I was tempted to do this piece earlier in the year, but it still didn’t feel right to me. As I considered the subject matter for this latest installment of Through The Rear View, I was still thinking of the upcoming world series and the drama that it took to get a team like the Rockies to the fall classic. How it seemed, that down the stretch, there was a strange sense of destiny for the Rockies to get where they are now. Every hit that they needed, and every out that they had to have somehow seemed to fall the way of the Rockies. I remember that I felt the same way in 2003 when I felt that the Cubs were riding the same sort of mystical wave into the playoffs and beyond. All they way up until those fateful nights in October, versus the Marlins. My look back on those days will always include certain players and certain events. One of those players is Samuel Sosa Peralta. Sammy Sosa. Slammin’ Sammy.

Sammy represents the paradox of my Cubs fandom. My love for the Cubs blinded me for a while with Sammy. It was hard to look past his incredible late life growth spurt, but I did it. It was hard to not cheer for the guy who seemed to always be smiling and enjoying his time at the ball park. The guy that tried his hardest to steal the home run race away from the Goliath, never mind that it was another extension of the Cubs-Cards rivalry. I was admittedly caught up in it.

Little by little though, it grew harder to not look past his antics, corked bats, and everything else. I became aware that I had become one of those fans. One of those fans who conveniently looks past the problems at home to complain about guys like Barry Bonds and other alleged cheaters. These revelations and realizations are part of the reason that I am (kind of) against the potential sale of the Cubs to one Mark Cuban. I just don’t want to become THAT organization to the rest of the world, if Cuban becomes the owner and the Cubs suddenly win a championship. I don’t want anything to taint the organization more than history already has. I honestly don’t know what would be worse. The scenario that I laid out above, or the Cubs becoming the Washington Redskins of baseball. People giggling, while the organization and owner spends boatloads of money and still can’t build a winner. I almost can’t help to think that it would be door number two, if I had to choose. While Dan Snyder’s prowess as a shrewd businessman may not have translated into success with the Redskins, he does at least dress and act the part, while maintaining some dignity and respect. In a way it’s a catch-22.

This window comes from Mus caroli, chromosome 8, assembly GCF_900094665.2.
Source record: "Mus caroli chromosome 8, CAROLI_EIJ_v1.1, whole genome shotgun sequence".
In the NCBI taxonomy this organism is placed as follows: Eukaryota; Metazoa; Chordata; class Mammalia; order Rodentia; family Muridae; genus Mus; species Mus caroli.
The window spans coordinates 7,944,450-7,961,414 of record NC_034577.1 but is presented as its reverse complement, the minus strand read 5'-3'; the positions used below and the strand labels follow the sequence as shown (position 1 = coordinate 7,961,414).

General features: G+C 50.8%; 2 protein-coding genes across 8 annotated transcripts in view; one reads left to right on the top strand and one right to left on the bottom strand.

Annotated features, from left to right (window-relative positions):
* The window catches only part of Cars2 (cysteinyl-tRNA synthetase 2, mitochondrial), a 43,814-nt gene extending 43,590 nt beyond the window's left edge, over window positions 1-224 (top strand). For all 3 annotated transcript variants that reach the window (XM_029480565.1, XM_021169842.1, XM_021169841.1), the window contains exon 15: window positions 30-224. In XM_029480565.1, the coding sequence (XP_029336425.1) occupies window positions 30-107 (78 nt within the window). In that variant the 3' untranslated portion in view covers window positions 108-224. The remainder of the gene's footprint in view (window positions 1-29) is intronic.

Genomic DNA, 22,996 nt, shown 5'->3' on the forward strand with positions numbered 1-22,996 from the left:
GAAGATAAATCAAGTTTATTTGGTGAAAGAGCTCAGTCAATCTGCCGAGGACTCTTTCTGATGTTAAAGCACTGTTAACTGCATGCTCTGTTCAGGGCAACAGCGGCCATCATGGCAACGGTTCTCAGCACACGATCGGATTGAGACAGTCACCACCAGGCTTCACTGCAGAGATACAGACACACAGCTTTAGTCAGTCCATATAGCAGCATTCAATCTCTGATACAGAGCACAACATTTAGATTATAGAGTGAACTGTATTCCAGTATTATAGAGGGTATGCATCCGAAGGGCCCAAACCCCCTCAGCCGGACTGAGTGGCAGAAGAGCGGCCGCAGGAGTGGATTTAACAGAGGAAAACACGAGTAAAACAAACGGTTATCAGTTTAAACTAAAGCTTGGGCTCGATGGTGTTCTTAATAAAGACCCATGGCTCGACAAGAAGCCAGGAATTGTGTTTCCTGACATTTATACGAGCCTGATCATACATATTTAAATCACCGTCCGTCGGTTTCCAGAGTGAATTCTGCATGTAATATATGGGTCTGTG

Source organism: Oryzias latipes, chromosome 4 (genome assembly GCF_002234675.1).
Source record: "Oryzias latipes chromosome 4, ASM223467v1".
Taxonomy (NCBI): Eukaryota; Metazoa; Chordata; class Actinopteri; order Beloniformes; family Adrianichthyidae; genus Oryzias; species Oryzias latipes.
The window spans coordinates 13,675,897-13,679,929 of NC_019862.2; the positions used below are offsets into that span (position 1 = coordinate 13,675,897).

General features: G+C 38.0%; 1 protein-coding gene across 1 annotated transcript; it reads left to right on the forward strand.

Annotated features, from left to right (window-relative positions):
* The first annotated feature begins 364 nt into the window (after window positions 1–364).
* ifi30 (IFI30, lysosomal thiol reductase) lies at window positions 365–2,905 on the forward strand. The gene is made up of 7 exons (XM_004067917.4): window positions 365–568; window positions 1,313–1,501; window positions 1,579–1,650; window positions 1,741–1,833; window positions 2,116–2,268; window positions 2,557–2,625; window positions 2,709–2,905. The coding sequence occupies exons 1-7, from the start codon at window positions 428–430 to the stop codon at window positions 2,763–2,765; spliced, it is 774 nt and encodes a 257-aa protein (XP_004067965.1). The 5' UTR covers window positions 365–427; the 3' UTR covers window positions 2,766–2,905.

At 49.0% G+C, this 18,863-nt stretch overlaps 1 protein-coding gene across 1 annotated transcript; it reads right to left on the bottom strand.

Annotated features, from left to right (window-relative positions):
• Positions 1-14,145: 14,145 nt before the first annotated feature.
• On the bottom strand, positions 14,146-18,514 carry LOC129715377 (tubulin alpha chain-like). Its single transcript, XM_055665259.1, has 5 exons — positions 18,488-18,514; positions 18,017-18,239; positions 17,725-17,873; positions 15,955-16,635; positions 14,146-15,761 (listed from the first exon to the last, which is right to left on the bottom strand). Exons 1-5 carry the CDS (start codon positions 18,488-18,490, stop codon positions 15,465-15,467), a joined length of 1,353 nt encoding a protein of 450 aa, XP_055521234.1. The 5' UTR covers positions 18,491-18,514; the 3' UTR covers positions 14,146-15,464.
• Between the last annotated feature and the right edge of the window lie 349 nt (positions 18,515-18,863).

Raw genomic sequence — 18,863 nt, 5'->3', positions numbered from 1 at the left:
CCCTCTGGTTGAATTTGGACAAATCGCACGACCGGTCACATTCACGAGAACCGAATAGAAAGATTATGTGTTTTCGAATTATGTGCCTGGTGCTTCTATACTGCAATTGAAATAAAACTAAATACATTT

Yet, I digress…

I’m not going to get into the whole statistical analysis of Sammy’s 17 year career or his rise to the professional ranks. There are half a dozen statistical web pages that will do that for you. I am simply going to wonder aloud about what might be next for Sammy Sosa. I genuinely hope retirement.

Seriously. Because of the love I once shared for Sammy with the majority of the Cubs Nation, I hope the man retires. Despite all that has transpired with his relationship with the CUbs he is still an indelible part of our history.

Think about it. His walk away now, would be a pretty storybook ending to a colorful and not always storybook career. Look at it. Sammy comes back after a mysterious year off to cleanse his…soul. He comes back to the team where it all started for him. Then he battles back from the minor leagues to get another shot at the big leagues. Showing the talent and ability that he always had, a smaller Sammy comes back to post pretty decent numbers
(AVG .252 | HR 21 | RBI 92 | OBP .311 | SLG .468)

Not a statistical bonanza by any means, but definitely a victory for the sake of his legacy. A milestone year in which he became the first player to hit a home run off of every team in the league. A feat he reached in conjunction with becoming only the fifth player in baseball history to hit 600 home runs. His 600thoff of the team he had built his legend with and doing it while batting against the pitcher wearing his former number. There is something strangely poetic, ironic, and almost scripted about all of that. Isn’t there?

So, why not put the whole thing to bed and retire. While I doubt that Sammy will do it, I wish that he would. There were certainly enough times in Sammy’s life that he did what I wished him to do, why not this?

As we drive on, that’s my View Through The Rear View.

Through the Rear View appears every Wednesday. If you have a topic to suggest, send Tony an E-mail.

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